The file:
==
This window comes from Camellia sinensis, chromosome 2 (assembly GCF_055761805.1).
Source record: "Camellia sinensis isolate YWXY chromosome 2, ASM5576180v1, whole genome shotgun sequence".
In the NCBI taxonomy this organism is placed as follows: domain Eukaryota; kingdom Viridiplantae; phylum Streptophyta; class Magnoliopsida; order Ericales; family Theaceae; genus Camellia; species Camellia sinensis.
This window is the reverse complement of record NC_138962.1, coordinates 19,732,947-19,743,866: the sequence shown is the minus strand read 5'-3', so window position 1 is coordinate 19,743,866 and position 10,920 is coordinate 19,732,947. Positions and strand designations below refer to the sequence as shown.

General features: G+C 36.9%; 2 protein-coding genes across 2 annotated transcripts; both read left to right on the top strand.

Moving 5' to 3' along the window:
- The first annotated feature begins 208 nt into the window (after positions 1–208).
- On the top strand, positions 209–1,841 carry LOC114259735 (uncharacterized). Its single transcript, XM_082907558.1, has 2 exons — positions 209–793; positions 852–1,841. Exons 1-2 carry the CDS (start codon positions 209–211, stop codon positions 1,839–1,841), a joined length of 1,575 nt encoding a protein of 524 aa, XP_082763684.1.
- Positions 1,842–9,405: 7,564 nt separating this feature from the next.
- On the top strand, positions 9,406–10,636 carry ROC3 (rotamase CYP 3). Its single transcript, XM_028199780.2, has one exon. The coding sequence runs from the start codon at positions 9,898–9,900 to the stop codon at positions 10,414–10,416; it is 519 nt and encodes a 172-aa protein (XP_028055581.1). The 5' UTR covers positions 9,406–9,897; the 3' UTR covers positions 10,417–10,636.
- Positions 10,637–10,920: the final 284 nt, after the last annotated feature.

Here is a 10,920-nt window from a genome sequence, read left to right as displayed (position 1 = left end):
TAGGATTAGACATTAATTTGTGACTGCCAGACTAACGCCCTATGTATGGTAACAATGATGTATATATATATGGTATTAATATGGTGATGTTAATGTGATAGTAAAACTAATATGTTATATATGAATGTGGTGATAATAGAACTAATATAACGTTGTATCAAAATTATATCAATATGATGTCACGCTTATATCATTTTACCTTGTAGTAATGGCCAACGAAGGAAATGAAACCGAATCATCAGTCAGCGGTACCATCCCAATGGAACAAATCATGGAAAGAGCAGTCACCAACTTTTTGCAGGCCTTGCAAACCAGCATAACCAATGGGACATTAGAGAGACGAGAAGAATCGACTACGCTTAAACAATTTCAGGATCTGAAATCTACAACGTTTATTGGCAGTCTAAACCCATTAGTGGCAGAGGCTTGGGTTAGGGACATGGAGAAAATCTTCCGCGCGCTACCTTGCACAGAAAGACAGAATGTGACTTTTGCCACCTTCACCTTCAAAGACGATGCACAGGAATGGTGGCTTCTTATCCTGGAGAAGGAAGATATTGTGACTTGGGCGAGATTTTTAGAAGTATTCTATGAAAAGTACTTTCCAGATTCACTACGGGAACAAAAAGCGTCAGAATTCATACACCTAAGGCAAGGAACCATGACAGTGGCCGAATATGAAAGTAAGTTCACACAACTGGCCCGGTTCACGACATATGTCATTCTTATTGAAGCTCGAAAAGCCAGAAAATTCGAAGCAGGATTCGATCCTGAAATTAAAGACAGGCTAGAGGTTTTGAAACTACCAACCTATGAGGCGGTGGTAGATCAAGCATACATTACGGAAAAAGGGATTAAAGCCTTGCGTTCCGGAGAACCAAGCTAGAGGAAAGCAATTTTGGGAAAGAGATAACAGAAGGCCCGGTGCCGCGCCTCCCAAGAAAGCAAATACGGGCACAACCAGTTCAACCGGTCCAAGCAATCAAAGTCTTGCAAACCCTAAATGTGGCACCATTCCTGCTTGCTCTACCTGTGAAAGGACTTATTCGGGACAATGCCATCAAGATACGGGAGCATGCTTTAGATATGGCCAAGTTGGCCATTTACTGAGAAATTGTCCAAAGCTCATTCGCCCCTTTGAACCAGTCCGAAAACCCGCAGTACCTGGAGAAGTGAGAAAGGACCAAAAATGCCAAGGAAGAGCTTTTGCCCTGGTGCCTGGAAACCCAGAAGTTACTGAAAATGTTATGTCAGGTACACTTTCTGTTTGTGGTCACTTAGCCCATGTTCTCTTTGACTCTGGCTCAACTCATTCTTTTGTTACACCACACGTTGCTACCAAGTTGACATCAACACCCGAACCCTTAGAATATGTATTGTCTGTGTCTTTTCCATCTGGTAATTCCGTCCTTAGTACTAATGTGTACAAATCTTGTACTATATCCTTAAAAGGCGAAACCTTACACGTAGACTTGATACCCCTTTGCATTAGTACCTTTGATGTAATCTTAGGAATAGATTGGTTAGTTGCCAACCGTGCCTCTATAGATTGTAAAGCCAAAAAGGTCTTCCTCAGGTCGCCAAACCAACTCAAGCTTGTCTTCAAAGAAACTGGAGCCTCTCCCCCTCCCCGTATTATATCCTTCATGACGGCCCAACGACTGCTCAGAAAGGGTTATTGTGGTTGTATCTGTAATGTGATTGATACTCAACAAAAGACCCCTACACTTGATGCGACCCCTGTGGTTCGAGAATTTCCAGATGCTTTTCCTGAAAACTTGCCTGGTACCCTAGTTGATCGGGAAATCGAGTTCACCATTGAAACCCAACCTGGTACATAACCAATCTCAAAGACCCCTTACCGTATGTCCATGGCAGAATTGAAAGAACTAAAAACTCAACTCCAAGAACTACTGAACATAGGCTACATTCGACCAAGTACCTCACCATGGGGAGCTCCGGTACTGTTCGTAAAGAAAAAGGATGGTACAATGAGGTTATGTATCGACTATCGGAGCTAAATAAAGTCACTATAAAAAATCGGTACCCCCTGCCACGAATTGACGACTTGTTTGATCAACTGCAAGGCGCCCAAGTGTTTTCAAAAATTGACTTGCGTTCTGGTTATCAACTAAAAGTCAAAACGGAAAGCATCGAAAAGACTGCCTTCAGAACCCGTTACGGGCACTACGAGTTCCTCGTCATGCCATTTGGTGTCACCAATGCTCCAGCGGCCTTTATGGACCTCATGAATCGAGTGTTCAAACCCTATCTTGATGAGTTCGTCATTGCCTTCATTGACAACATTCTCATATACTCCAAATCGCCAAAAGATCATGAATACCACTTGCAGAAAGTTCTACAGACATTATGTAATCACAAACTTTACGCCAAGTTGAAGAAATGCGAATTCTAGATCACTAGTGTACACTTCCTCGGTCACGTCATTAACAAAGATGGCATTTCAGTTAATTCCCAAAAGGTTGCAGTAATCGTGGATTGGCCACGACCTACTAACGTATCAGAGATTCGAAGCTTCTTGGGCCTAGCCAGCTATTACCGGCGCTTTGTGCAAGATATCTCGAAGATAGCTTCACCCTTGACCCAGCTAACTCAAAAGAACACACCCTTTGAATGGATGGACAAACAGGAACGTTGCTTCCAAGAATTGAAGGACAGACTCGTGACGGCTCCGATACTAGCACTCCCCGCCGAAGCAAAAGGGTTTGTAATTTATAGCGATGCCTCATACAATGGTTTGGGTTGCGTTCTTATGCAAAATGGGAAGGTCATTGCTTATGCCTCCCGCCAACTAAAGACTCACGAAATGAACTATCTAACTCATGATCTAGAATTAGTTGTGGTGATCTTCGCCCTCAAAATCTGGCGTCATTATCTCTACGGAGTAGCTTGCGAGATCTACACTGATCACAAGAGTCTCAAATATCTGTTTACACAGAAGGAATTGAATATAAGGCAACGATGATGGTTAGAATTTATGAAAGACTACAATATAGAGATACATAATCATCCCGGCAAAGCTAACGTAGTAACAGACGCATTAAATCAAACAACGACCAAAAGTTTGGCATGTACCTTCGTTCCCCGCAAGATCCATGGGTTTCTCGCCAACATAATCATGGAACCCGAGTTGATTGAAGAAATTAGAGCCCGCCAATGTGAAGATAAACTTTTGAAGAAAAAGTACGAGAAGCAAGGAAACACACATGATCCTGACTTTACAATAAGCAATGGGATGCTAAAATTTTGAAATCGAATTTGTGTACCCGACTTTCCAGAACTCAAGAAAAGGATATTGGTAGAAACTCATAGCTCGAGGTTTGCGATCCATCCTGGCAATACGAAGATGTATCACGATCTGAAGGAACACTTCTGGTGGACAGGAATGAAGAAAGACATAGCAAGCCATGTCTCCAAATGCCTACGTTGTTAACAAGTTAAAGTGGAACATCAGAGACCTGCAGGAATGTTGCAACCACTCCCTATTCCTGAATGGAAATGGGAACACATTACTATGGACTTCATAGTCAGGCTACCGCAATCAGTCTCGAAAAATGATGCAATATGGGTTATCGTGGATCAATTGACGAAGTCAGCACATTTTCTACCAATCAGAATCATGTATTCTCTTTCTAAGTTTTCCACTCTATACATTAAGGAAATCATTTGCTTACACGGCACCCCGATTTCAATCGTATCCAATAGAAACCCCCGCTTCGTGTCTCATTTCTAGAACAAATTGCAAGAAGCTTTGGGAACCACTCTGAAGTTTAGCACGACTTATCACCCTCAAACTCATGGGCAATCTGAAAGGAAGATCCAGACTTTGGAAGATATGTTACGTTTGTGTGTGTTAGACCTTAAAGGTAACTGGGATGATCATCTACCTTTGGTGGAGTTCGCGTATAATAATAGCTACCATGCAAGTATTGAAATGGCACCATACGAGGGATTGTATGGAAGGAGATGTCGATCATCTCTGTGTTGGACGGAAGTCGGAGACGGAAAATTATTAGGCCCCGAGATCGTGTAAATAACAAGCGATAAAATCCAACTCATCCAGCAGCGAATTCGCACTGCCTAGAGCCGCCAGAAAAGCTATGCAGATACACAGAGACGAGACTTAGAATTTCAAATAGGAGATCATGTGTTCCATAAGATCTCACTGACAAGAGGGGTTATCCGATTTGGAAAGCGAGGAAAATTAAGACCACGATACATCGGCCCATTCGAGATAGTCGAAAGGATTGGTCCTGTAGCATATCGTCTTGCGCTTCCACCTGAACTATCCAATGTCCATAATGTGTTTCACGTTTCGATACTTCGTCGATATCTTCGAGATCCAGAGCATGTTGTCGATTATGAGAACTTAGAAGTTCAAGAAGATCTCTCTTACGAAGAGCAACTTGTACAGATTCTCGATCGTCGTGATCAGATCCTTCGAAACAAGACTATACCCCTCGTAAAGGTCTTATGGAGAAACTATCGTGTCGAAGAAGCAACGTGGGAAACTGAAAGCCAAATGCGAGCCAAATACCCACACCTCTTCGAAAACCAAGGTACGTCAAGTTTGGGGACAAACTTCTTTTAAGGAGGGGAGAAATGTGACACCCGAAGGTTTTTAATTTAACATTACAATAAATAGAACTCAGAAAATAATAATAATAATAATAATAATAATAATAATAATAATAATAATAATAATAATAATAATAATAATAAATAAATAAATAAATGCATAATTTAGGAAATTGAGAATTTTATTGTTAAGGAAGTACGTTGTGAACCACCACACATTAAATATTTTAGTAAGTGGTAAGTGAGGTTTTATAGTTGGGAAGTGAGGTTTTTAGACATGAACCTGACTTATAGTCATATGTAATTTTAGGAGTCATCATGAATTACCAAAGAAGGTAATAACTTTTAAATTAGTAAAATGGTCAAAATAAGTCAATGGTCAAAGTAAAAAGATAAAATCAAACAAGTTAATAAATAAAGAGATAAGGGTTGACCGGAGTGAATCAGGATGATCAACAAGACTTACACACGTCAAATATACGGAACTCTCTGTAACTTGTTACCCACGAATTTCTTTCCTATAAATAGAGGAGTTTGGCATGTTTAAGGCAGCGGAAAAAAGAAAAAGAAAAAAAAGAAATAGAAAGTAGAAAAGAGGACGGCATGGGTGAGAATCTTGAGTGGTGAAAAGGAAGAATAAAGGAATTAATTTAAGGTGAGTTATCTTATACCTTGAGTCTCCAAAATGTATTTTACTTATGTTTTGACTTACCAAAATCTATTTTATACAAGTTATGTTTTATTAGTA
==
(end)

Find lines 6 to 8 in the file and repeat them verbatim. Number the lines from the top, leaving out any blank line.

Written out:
Moving 5' to 3' along the window:
- The first annotated feature begins 208 nt into the window (after positions 1–208).
- On the top strand, positions 209–1,841 carry LOC114259735 (uncharacterized). Its single transcript, XM_082907558.1, has 2 exons — positions 209–793; positions 852–1,841. Exons 1-2 carry the CDS (start codon positions 209–211, stop codon positions 1,839–1,841), a joined length of 1,575 nt encoding a protein of 524 aa, XP_082763684.1.